Been guiding a number of days the last few weeks and it has been such a positive start to the season. Lot's of good days of awesome fishing and happy clients who after a number of years rowing them down rivers feel more like friends than customers. This is one of my favorite parts of working in this industry and really what makes it all work for me since when it comes down to it we are all here to enjoy fly fishing. Being able to share your passion with others who see and understand the beauty of the sport is the most rewarding aspect of our work. Sorry to get all sappy on you but it is just such a cool thing to be a part of and i'm so stoked to see what the upcoming season brings. "They can't all be great days but if you can get more great than bad days on the water you're doing good" an old veteran guide once told me.
Let Them Go So They Can Grow
It's a great feeling to catch a fish. Any fish. But especially a big fish. When you catch them, why not put them back so you can enjoy it again and again? And maybe releasing that fish will give someone else the chance to catch them and experience it for themselves. Fortunately catch and release is pretty well ingrained in modern fly fishing culture. Keep it up.
You always remember your first.
Yesterday I took my girlfriend out for her first day ever of fly fishing. We'd been waiting for a nice day with the proper conditions, and everything finally lined up right. The weather was going to be good, the sun was going to shine and the fishing has been awesome. Taking someone fishing for their first time is always kind of nervewracking. You want them to have fun and enjoy it, not catch nothing and hate it. Especially when it's your girlfriend you're taking out.
The Fishing has been just killer this week and while the indicator rig may be putting crazy numbers of fish in the net the streamer bite has been picking up as well. I've been having better luck with fish committing on the smaller sized patterns but getting a few chases on the big articluated ones.
Tying A Blood Knot
One of the most common knots fishermen should knot how to tie is a tippet to leader connection. You'll use this out on the water more often than you might think. Changing tippet sizes, adding more length to a leader, or building your own leaders, this is an important one to know. While there are several knots you could use, Peter's favorite is the Blood Knot. Watch him tie it in our latest video:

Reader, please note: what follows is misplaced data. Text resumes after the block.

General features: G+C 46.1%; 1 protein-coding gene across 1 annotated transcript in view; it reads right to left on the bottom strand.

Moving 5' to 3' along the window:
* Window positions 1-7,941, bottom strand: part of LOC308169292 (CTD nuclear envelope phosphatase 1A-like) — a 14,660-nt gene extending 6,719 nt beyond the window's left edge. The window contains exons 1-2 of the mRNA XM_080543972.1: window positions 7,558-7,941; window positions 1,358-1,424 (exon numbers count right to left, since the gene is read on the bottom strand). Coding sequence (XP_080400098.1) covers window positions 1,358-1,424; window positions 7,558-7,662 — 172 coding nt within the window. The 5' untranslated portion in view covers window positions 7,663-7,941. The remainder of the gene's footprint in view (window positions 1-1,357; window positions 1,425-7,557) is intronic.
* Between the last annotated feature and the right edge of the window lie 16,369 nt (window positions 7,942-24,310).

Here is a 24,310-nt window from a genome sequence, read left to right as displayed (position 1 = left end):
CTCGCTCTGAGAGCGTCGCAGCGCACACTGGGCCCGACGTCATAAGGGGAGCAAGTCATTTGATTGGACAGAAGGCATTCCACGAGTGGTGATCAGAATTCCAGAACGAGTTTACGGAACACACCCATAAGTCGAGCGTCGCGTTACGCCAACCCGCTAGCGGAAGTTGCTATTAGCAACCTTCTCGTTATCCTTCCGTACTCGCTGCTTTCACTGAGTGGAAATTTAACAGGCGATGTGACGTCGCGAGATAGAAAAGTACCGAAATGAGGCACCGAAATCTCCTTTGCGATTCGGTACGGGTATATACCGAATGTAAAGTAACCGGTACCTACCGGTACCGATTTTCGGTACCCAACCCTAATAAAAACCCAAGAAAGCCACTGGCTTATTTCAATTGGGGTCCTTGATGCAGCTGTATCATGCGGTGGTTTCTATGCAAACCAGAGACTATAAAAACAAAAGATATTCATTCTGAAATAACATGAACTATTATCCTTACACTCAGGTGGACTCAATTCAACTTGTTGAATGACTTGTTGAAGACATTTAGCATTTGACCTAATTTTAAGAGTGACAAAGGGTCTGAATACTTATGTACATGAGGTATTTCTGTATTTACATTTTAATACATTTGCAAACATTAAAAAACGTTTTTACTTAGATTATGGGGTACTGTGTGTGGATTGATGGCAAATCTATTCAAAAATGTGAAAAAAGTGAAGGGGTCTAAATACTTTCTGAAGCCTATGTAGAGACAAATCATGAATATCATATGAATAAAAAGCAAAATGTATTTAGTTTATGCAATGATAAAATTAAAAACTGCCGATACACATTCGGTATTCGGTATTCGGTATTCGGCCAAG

Hank Patterson's Reel Montana Adventure is Coming to Bozeman!
Many of you already know Hank Patterson. His humoruous take on guiding and fly fishing in general has been entertaining people for years. Well he finally made a feature length film. And it's coming to Bozeman this Saturday!
Hank Patterson's Reel Montana Montana Adventure will be showing at the Emerson Theatre this Saturday at 8pm. Doors open at 7, so get there and get a good seat early. We've got tickets for $12 here at the shop, or a few bucks more at the door.
Skwalas on the Madison
Despite the forecast calling for very windy conditions, I headed out to the Upper Madison yesterday morning. I left town a little later than I wanted to and expected there to be a lot of people at the access. To my surprise, I was the only car in the parking lot. The fact that it was blowing 15 - 20 mph and looked like rain probably helped with the crowds.
The water is pretty low and clear up there right now, and it's been pretty warm up there. Day time water temps have been consistenly getting up above 42 degrees which is the magic number for Baetis to start showing up. I had hopes of seeing a few of them under the cloudy skies, but it was so windy I wasn't expecting much dry fly action.
Since the weather has been so fantastic lately i've been in plenty of fishing on my own and also picked up a few guide trips. When people ask me what the best time of year to fish in Montana is i usually tell them the spring time. Problem is most springtime trips in Montana along with awesome fishing tend to harbor the occasional snow storm. Not this year however it has been so nice and warm we've been trying to take advantage of the comfortable weather and live on the river.
Take The Time To Look Around
The first week after daylight savings time kicks in is always kind of weird. You walk out of work at closing time and realize with a shock that it's still light out. It takes a few days for your sleep patterns to normalize. And you have that sudden flash of thought all of sudden there is enough time to go fishing after work.
Last Monday, the first work day after the time change, Ethan and I decided to bust out of work in a hurry and head down to the Lower Madison to swing flies for an hour or so before it got dark. The sun was shining and it was just a beautiful day and all day in the shop all I could think about was getting out on the river.
Never Stop Learning
One of the aspects of fly fishing that keeps me always challenged and entertained is that there is no shortage of things to learn from the sport. It is a great paradigm if you consider that it's an activity that is easy enough for anybody to learn to do their first day out but could take an entire lifetime to master. One thing I like to challenge myself with is always thinking outside the box. Just because the fish ate this fly in the same spot yesterday doesn't mean it will be the same tomorrow. Once you find something that works it might be the the time to change up. That may seem strange because once you find the right setup the natural reaction is to stick with that and catch the rest of the fish. Taking the risk of using a fly, for example, that you have never caught a fish on may unlock another door to what works and what doesn't.